Yeah, “quieter than it needs to be” is a weird concept to anyone new to the suppressor game. It seems like the longer you’re around them and the more suppressed shooting you do, the more you gravitate away from chasing dB reduction numbers and towards the only sound volume requirement being “hearing safe.” You end up looking for the smallest, lightest suppressor that’ll provide sub-140 dB levels.

Mystic/Cosmic on the Scorpion. That’s the factory 7.75-inch Scorpion pistol barrel underneath the carbine handguard, as reviewed here.

And with the Centurion installed instead. Without a doubt, the shorter can looks better. In fact, I could cut another inch off this length by using Liberty’s Low Profile Fixed Barrel Adapter instead of the longer mount I already own. That, I’d have to say, would be absolutely perfect on this gun.

I’ve seen this setup with even shorter 9mm suppressors that end up flush with the end of the handguard or even recessed down into it slightly, but that presents a real hassle for tightening or removing it. The Centurion here, especially with the low pro mount, seems to strike the right balance.

It also looks great on a pistol. More like the image I have in my mind — probably thanks to Hollywood — of a suppressed pistol, rather than the gangly, far-longer-than-the-actual-pistol look that describes the typical, real-life setup.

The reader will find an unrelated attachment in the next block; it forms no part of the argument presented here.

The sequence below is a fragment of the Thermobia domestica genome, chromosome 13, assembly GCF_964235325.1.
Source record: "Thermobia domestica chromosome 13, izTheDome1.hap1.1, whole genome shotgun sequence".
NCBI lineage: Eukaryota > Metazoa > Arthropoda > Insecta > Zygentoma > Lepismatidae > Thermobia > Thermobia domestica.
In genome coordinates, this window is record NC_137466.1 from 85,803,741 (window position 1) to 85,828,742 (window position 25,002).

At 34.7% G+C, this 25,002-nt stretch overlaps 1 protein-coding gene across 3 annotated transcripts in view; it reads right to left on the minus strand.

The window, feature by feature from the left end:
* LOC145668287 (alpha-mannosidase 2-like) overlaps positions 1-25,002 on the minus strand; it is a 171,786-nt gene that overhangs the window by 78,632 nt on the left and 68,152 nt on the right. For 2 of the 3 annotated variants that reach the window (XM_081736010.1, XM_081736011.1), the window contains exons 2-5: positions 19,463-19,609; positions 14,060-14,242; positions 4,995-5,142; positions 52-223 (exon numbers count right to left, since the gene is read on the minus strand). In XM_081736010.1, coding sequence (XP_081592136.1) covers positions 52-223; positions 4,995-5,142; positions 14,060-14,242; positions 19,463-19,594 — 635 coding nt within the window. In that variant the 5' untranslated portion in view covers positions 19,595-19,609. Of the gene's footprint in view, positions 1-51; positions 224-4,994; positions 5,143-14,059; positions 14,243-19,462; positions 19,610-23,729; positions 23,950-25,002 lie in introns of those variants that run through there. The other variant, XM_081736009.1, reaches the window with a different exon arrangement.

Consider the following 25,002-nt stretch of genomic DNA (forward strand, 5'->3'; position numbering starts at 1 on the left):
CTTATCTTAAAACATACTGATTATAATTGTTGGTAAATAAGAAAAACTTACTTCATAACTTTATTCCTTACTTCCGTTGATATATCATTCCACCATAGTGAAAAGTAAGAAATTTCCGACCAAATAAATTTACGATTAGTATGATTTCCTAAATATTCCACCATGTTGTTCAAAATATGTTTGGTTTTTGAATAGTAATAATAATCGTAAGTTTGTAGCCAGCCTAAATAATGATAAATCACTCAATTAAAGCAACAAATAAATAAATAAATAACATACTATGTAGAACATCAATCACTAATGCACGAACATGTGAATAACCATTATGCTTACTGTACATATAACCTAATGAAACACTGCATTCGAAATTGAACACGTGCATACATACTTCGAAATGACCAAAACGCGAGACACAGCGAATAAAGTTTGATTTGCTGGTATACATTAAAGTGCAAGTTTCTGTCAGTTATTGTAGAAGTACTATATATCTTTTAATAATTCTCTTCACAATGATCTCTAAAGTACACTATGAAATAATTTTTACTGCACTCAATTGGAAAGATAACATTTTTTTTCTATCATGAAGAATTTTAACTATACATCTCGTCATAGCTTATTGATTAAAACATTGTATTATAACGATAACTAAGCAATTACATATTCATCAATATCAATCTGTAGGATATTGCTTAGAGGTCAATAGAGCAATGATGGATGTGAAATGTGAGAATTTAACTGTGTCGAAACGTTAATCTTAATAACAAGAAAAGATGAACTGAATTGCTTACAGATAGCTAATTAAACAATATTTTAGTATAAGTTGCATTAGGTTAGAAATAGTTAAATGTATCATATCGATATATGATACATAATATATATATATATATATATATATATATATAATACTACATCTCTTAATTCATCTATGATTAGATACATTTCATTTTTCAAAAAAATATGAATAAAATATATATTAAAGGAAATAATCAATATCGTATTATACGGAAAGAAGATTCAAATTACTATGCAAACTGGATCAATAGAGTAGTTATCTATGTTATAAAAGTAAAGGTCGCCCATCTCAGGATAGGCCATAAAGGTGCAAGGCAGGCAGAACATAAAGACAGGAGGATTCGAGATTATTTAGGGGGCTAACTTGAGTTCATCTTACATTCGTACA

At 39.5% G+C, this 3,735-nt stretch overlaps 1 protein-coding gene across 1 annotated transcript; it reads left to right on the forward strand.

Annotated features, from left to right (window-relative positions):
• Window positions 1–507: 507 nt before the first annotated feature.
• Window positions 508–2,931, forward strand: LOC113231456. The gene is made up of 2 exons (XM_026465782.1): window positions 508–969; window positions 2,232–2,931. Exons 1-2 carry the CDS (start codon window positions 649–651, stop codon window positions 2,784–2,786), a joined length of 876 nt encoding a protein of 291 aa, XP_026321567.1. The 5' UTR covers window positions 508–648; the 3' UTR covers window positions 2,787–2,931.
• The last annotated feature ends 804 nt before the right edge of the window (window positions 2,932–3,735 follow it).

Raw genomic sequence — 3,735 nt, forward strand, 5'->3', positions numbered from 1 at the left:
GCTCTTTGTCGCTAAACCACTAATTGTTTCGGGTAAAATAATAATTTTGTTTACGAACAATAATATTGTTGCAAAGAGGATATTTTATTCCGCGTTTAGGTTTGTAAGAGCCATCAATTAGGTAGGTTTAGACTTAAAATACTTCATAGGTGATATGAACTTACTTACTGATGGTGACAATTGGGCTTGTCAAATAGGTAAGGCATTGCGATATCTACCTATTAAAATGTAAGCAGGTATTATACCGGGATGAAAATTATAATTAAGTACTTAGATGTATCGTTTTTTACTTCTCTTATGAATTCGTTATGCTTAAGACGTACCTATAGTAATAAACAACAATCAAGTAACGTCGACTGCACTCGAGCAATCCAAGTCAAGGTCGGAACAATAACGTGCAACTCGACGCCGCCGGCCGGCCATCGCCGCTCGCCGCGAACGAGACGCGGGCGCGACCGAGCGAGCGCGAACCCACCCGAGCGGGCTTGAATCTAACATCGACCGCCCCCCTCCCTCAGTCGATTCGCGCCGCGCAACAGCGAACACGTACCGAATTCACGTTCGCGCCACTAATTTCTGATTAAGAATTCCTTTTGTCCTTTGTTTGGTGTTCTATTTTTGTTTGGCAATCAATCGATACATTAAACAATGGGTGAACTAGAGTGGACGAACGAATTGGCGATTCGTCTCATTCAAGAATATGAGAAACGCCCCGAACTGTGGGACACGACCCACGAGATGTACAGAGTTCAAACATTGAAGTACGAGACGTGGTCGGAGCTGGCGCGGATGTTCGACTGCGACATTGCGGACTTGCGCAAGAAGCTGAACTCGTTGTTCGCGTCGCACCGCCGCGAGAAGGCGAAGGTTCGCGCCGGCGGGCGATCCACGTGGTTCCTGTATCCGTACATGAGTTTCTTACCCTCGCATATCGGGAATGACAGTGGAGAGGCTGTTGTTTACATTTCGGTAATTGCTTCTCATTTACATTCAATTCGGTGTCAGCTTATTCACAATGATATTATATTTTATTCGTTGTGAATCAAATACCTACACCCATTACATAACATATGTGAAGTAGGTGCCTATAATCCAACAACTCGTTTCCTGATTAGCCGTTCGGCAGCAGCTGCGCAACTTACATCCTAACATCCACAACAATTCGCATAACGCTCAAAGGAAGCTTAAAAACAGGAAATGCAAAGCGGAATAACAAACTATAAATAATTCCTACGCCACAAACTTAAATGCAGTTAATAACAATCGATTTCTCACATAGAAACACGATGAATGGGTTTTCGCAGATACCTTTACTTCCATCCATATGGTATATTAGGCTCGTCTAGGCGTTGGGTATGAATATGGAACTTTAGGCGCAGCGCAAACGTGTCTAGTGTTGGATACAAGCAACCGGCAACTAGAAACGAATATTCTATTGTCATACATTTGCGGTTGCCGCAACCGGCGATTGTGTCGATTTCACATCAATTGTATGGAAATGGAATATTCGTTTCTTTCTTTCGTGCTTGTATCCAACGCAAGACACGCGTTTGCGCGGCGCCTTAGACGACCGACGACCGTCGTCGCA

From behind the gun while actually shooting, the feel of the Centurion isn’t actually very different from that of the Cosmic. While it’s almost three inches shorter, it’s only an ounce-and-a-half lighter and it isn’t easy to tell which is which by feel unless you’re really waving the gun around. In fact, I’m not sure I could reliably pass a blind taste test. Add another ounce for the Mystic X, though, and I think I can reliably tell it apart from the Centurion by feel.

Unquestionably, the shorter, lighter suppressor feels the best. It adds the least inertia to the muzzle, though its mass still reduces recoil and tames caffeine-induced shakes.

Ultimately, sound suppression is where the rubber meets the road, though. I’m glad to report I was surprised and very pleased by the Centurion’s performance.

On the downside, first round pop — a suppressor’s tendency, due to oxygen inside of it, to be louder on the first shot than subsequent shots — is more pronounced with the Centurion than with the Mystic X or Cosmic. Even in the video above, this is extremely obvious.

Liberty’s testing numbers show a 21.2 dB reduction on that first shot, Silencer Shop’s numbers a 20.3 dB reduction. In both cases, it brought the volume level to the side of the 9mm pistol’s muzzle down to a hearing safe 139.2 dB and 138.9 dB figure, respectively. Back at the shooter’s ear, it would be quite a bit quieter.